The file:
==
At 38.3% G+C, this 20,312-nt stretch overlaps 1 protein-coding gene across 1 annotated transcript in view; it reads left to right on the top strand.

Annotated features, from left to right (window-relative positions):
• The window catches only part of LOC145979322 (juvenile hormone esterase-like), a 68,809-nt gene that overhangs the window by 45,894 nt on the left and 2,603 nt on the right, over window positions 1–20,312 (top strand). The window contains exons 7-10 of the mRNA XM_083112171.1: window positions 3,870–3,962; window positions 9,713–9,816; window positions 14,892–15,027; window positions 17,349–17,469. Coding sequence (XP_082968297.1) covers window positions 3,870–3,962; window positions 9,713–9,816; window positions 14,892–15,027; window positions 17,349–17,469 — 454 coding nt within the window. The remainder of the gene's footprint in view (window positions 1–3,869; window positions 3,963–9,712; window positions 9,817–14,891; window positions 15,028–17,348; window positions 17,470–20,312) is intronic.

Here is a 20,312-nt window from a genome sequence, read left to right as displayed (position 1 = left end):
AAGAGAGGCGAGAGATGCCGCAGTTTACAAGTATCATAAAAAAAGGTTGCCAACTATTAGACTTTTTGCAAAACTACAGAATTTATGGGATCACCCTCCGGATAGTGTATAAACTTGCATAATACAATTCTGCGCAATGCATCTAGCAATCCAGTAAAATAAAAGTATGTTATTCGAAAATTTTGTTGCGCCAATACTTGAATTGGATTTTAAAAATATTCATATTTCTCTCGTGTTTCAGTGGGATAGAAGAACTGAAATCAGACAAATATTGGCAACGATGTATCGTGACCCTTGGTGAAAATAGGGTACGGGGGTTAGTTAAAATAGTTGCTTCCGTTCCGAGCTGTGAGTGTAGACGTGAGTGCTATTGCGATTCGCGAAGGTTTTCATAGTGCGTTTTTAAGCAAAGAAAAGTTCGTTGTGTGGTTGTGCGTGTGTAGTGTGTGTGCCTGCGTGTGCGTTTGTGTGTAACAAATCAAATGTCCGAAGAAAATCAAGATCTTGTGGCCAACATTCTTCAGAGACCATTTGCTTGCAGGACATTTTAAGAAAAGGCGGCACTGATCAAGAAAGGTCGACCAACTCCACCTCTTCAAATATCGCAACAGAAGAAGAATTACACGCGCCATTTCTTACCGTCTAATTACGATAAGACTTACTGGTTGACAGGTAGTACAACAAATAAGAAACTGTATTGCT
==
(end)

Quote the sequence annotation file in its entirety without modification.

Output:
At 38.3% G+C, this 20,312-nt stretch overlaps 1 protein-coding gene across 1 annotated transcript in view; it reads left to right on the top strand.

Annotated features, from left to right (window-relative positions):
• The window catches only part of LOC145979322 (juvenile hormone esterase-like), a 68,809-nt gene that overhangs the window by 45,894 nt on the left and 2,603 nt on the right, over window positions 1–20,312 (top strand). The window contains exons 7-10 of the mRNA XM_083112171.1: window positions 3,870–3,962; window positions 9,713–9,816; window positions 14,892–15,027; window positions 17,349–17,469. Coding sequence (XP_082968297.1) covers window positions 3,870–3,962; window positions 9,713–9,816; window positions 14,892–15,027; window positions 17,349–17,469 — 454 coding nt within the window. The remainder of the gene's footprint in view (window positions 1–3,869; window positions 3,963–9,712; window positions 9,817–14,891; window positions 15,028–17,348; window positions 17,470–20,312) is intronic.

Here is a 20,312-nt window from a genome sequence, read left to right as displayed (position 1 = left end):
AAGAGAGGCGAGAGATGCCGCAGTTTACAAGTATCATAAAAAAAGGTTGCCAACTATTAGACTTTTTGCAAAACTACAGAATTTATGGGATCACCCTCCGGATAGTGTATAAACTTGCATAATACAATTCTGCGCAATGCATCTAGCAATCCAGTAAAATAAAAGTATGTTATTCGAAAATTTTGTTGCGCCAATACTTGAATTGGATTTTAAAAATATTCATATTTCTCTCGTGTTTCAGTGGGATAGAAGAACTGAAATCAGACAAATATTGGCAACGATGTATCGTGACCCTTGGTGAAAATAGGGTACGGGGGTTAGTTAAAATAGTTGCTTCCGTTCCGAGCTGTGAGTGTAGACGTGAGTGCTATTGCGATTCGCGAAGGTTTTCATAGTGCGTTTTTAAGCAAAGAAAAGTTCGTTGTGTGGTTGTGCGTGTGTAGTGTGTGTGCCTGCGTGTGCGTTTGTGTGTAACAAATCAAATGTCCGAAGAAAATCAAGATCTTGTGGCCAACATTCTTCAGAGACCATTTGCTTGCAGGACATTTTAAGAAAAGGCGGCACTGATCAAGAAAGGTCGACCAACTCCACCTCTTCAAATATCGCAACAGAAGAAGAATTACACGCGCCATTTCTTACCGTCTAATTACGATAAGACTTACTGGTTGACAGGTAGTACAACAAATAAGAAACTGTATTGCT